She agrees with the friendly part. One thing she wanted to do was learn to sing some American songs, and so some of us are teaching her although we may be hopeless with the Vietnamese song she is trying to teach us. She is learning “Somewhere over the Rainbow,” and someone suggested we show her The Wizard of Oz. I wonder what she might make of the munchkins and the witches. Flying monkeys? In order to develop the relationship between the two schools, she has left her husband, 10 year old daughter and twenty-month-old son for nine weeks. “There’s no place like home”? I’m sure she’d agree. Despite her success, though, phone calls home cannot be easy. Still, she tells me she’s smiling and laughing so much that she’s afraid her face will look different when she goes home.

At the suggestion of Mr. Khang, she brought ao dai, traditional Vietnamese dresses, for several of the faculty and staff. The dress features a tight bodice and loose skirt over long, flowing pants and which the recipients wore to a college wide reception for her. Every celebration in Vietnam features singing, and so we sang, as a group, “New York, New York”, and as we did so, an impromptu, in-the-spirit-of-the-moment chorus line formed around her. Later, fearless at the microphone, she sang a solo.

I have been at MV for more years than I would like to admit, and, aside from the annual student musical, I cannot remember the last time any faculty and staff sang—much less danced.

Her visit is a daily reminder that we are all dots in the matrix, that we have even more in common than we realize we do, and often the unplanned moments are the best. Someone once told me that the more ways you have to look at things, the better off you are. He was right.

If you have any comments on this post, please contact me at presblog@mvcc.edu.

Monday, May 3, 2010

Faculty for Today and Tomorrow

We are building the future of MVCC today. Between now and next fall we will have completed more than 20 national searches for tenure-track full-time faculty – roughly 15% of our full-time faculty ranks. The efforts of the screening committee members are greatly appreciated – for their thoughtfulness, energy and just plain hard work of identifying the very best candidates to join us.

The momentum of advancing important initiatives through our Strategic Plan and experiencing ten consecutive semesters of enrollment growth have brought focus to the type of qualified candidates we are looking to attract in these searches. While not all were specifically defined in the advertisements, the following characteristics come to mind as I think about what our students and College need for today and for tomorrow - faculty who have:
  • Solid knowledge/credentials in the discipline
  • Enthusiasm and understanding of our mission and vision
  • Eagerness to learn and grow
  • Passion to teach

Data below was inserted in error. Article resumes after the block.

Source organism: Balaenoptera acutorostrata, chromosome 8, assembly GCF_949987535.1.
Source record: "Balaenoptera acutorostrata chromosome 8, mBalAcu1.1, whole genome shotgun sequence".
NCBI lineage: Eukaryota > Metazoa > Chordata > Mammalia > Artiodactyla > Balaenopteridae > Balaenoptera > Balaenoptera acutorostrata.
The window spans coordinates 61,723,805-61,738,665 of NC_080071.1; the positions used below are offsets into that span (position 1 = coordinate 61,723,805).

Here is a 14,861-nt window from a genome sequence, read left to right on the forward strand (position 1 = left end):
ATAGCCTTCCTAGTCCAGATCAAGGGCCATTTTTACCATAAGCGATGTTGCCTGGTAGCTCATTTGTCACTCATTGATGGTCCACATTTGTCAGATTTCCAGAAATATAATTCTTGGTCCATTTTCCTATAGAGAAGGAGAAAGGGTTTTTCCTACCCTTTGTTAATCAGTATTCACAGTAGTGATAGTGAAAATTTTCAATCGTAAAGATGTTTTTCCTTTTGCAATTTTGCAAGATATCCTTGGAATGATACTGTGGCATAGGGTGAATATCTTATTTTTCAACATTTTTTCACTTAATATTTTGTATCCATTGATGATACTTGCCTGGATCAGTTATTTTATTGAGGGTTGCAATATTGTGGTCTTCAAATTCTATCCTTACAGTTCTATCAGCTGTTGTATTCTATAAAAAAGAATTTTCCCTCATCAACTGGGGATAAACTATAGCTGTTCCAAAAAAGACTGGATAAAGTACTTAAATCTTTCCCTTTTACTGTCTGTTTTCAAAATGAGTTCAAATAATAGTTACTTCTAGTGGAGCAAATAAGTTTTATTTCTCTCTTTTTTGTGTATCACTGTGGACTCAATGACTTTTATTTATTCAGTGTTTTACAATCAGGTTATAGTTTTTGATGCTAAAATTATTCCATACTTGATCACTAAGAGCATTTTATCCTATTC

• Belief in truly supporting student learning with a deep understanding of the fundamental differences between teaching in a two-year and a four-year academic environment
  • Idealism and belief in our ability to change the world one student at a time
  • Understanding that we CAN keep standards high—AND work with our students to successfully achieve their academic and career goals – it doesn’t have to be one or the other
  • Vibrancy and energy for teaching and learning to help us continue building a vibrant organizational culture
  • An unwavering commitment to respect and civility – for both our colleagues as well as our students who are acting on their individual courage to pursue their educational dreams
  • A commitment to diversity and a global view and therefore, bring an interest in living in a global society and advancing our international education initiatives as well as those that personally add to the diversity of our faculty
  • An ability to work creatively and collaboratively with their colleagues and can help us advance our academic learning communities priorities
  • Interest and talent to appropriately use technology and enhance the student learning experience through active learning strategies.
To be sure, this is quite a list of characteristics. However, we know faculty with these characteristics exist –they’re already here teaching in our own classes at MVCC. The challenge is to find more candidates with these characteristics. If we make these characteristics the primary filters, age (young, old or in between) doesn’t matter. In addition, every one of us had a first job—many of us started here with no previous teaching experience. With the mentorship available here, we shouldn’t be afraid to hire on other sterling qualities. We have a wonderful New Faculty Institute, amazing senior faculty, and an institutional commitment to professional development and personal enrichment. With any search, it’s important to remember that we should never settle. If we find these characteristics illusive in a search, we can always re-open or extend the search – never settle. One of the smartest moves we can make is to hire smarter and brighter than we are. In fact, the smarter we hire, the smarter we look.

That’s my checklist, what’s yours? Let me know at presblog@mvcc.edu.